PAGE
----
Clicking on banner ads enables JWR to constantly improve
Jewish World Review Sept. 14, 2000 / 13 Elul, 5760

Jonah Goldberg

Jonah Goldberg
JWR's Pundits
World Editorial
Cartoon Showcase

Mallard Fillmore

Michael Barone
Mona Charen
Linda Chavez
Ann Coulter
Greg Crosby
Larry Elder
Don Feder
Suzanne Fields
Paul Greenberg
Bob Greene
Betsy Hart
Nat Hentoff
David Horowitz
Marianne Jennings
Michael Kelly
Mort Kondracke
Ch. Krauthammer
Lawrence Kudlow
Dr. Laura
John Leo
David Limbaugh
Michelle Malkin
Chris Matthews
Michael Medved
Kathleen Parker
Wes Pruden
Debbie Schlussel
Sam Schulman
Amity Shlaes
Roger Simon
Tony Snow
Thomas Sowell
Cal Thomas
Jonathan S. Tobin
Ben Wattenberg
George Will
Bruce Williams
Walter Williams
Mort Zuckerman

Consumer Reports

Hollywood morality to blame -- THE CLINTON administration, in a bit of cynical-but-brilliant election-year meddling has just released a Federal Trade Commission report, initiated by Clinton after the Columbine massacre. The report concludes (drum roll, please) that Hollywood is targeting its big-budget movies at the audience that makes big-budget movies profitable, aka kids.

The chief beneficiary of the report is the Gore-Lieberman ticket which has (shrewdly) made "family values" a Democratic issue for the first time in more than a generation. Gore is dusting off his old anti-Hollywood positions, after a decade-long hiatus during which he collected millions of dollars from Hollywood moguls and attacked Republicans who had the same position.

Nonetheless, it's about time the Democrats recognized that criticizing Hollywood isn't fascist or a threat to free speech. Marketing "R" or "NC-17" movies to kids is bad corporate citizenship. Helping parents gain control of what cultural products their kids consume is a good idea.

So, as someone who would gladly shave with a cheese grater for the rest of his life if it meant seeing Gore lose this election, I say good for Gore and Lieberman. They are on the right side of the issue.

But they've come a little late. The truth is that wanton violence in the movies has declined in recent years. In the late 1980s and early 1990s, high-body count films were far more common than they are today.

The Schwarzenegger-Willis-Stallone killing-spree genre is a recipe for failure with today's audiences - and actors (few of Hollywood's rising stars accept action-movie roles). Last year, only one film out of the top 10 had shoot-em-up killing in it. And that was "The Matrix," a movie in which the bloodshed was minimal and wildly stylized.

Big movies these days are almost all pretty restrained in their use of violence. More importantly, they use violence to further a moral point. Often, gore (no pun intended) provides useful social commentary.

My friend Tevi Troy, writing in Reason magazine in 1992 - during another great uproar about Hollywood violence - points out that in the 1960s and 1970s, series like the "Dirty Harry" and "Death Wish" films grew out of the public's understandable outrage with a criminal-justice system that couldn't take criminals off the streets. One reason why such films don't do too well today may have to do with our stunningly low crime rates. Or we could just be bored with them.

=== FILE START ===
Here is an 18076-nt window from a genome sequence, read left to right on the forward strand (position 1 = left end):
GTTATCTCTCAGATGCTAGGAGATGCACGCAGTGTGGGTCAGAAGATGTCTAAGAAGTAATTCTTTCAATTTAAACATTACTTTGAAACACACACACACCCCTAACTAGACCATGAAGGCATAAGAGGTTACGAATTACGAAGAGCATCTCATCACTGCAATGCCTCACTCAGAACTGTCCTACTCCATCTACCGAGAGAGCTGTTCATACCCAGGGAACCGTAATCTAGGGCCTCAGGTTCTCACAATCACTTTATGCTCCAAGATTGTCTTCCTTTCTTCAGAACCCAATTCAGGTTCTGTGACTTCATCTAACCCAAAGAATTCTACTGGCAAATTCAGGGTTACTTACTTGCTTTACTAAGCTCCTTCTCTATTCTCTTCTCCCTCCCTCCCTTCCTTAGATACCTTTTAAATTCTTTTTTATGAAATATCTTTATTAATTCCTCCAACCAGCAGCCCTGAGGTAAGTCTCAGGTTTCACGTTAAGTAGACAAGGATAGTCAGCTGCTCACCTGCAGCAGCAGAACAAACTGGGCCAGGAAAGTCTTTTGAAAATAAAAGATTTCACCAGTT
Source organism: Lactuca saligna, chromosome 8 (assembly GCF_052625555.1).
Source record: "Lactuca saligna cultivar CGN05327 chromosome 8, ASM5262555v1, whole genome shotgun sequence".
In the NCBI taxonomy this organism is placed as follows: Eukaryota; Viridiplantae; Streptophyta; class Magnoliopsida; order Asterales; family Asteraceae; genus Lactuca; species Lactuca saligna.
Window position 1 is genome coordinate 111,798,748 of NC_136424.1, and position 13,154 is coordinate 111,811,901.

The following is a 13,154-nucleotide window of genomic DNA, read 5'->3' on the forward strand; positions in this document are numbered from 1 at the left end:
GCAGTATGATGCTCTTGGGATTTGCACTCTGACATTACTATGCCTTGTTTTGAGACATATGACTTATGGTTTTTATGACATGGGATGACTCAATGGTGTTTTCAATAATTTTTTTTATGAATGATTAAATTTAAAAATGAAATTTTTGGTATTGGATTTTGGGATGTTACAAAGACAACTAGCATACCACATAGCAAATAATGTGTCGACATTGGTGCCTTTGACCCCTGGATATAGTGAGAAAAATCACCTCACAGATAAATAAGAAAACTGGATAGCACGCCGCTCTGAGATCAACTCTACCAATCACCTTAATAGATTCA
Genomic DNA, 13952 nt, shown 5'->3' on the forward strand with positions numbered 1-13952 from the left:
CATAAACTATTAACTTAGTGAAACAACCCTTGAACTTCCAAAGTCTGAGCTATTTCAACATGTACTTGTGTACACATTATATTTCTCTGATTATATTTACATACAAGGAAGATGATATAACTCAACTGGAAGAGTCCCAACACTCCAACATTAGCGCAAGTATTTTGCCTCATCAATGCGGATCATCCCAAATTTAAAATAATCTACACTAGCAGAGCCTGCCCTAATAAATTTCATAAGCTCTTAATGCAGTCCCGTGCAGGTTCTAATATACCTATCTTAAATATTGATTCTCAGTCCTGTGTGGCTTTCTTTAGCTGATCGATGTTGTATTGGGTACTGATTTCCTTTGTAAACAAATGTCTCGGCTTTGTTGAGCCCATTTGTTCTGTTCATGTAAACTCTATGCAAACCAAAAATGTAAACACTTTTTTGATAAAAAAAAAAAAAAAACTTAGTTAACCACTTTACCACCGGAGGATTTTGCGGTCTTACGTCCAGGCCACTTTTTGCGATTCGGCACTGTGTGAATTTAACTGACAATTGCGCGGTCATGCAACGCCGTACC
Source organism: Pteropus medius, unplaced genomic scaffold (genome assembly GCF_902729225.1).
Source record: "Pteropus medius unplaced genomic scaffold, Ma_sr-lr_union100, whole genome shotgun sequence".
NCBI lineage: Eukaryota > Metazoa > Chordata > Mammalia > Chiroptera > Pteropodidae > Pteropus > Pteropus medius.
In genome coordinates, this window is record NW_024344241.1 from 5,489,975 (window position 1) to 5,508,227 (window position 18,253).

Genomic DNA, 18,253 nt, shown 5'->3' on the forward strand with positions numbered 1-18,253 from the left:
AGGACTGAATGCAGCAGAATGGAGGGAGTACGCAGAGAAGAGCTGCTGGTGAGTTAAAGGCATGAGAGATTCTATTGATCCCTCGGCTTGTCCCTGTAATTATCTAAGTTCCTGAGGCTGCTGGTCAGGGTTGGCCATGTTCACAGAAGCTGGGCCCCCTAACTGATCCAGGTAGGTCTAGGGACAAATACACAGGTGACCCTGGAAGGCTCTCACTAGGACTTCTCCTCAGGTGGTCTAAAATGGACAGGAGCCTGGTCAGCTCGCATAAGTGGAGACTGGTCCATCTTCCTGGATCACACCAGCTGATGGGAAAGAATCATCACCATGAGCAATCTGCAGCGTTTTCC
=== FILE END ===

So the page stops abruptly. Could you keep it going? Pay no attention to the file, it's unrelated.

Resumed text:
So, if violence is nothing new to movies, what is? I think the real problem with Hollywood is not the sex, violence or the drugs (which are just the modern versions of wine, women and song). It's how they're used and why.

Hollywood has become married to the pernicious notion that authority is, by definition, corrupt. Since "A Rebel Without A Cause," Hollywood has grown ever more enamored with the idea that society can make no legitimate moral claims on an individual.

Some of the most destructive films of the 1990s have been the most critically acclaimed. Take "American Beauty." About a man (Kevin Spacey) who quits his job, his wife and his family because he has a crush on a high-school girl, "American Beauty" was hailed as one of the greatest movies of the decade.

Indeed, almost every major Oscar-winning film this year, from "American Beauty" to "Boys Don't Cry" to "Girl, Interrupted," had main characters who were glamorized or celebrated because they defined morality according to their own personal desires and ambitions.

The Columbine massacre was blamed on the availability of guns and the prevalence of violence in our culture. But guns and violence have been around for a long time. What's new is the idea that glamorous and cool people can create their own morality, no matter the consequences.

To comment on JWR contributor Jonah Goldberg's column click here.


09/11/00: Specifically, AlGore's detailed plan is meaningless
09/07/00: Time-honored tradition: Insult the press
09/05/00: Scouting out justice
08/30/00: The ADL's historical revisionism
08/28/00: Sitcoms will survive, post-"Survivor"
08/24/00: Candidates' choice of movies shows refreshing honesty
08/21/00: An AlGore victory? Only if dead birds fly
08/17/00: AlGore is doomed, but Dems ignore warning signs
08/15/00: Proud and true: He's a Jew
08/10/00: Exploiting religion would be tragic mistake
08/08/00: Cheney serves up tempting appetizer
08/03/00: Republicans now 'nice,' media still nasty
08/01/00: Presidential campaign could use some anti-metric mania
07/27/00: Government shouldn't subsidize Reform Party
07/25/00: Campaign finance 'reform' gives too much power to liberal media
07/20/00: Hillary slur speaks volumes
07/18/00: AlGore's McCarthyism
07/11/00: 'Survivor' shows hypocrisy of animal rights groups
07/05/00: McDonald's deserves a break today
07/03/00: On July Fourth, time to reflect on America's founding
06/28/00: America bashing becomes international pastime
06/23/00: If Fonda is sorry, let her say so
06/06/00: NAPSTER exposes artists' hypocrisy
04/18/00: Not much difference between TV journalists, TV actors

© 2000, TMS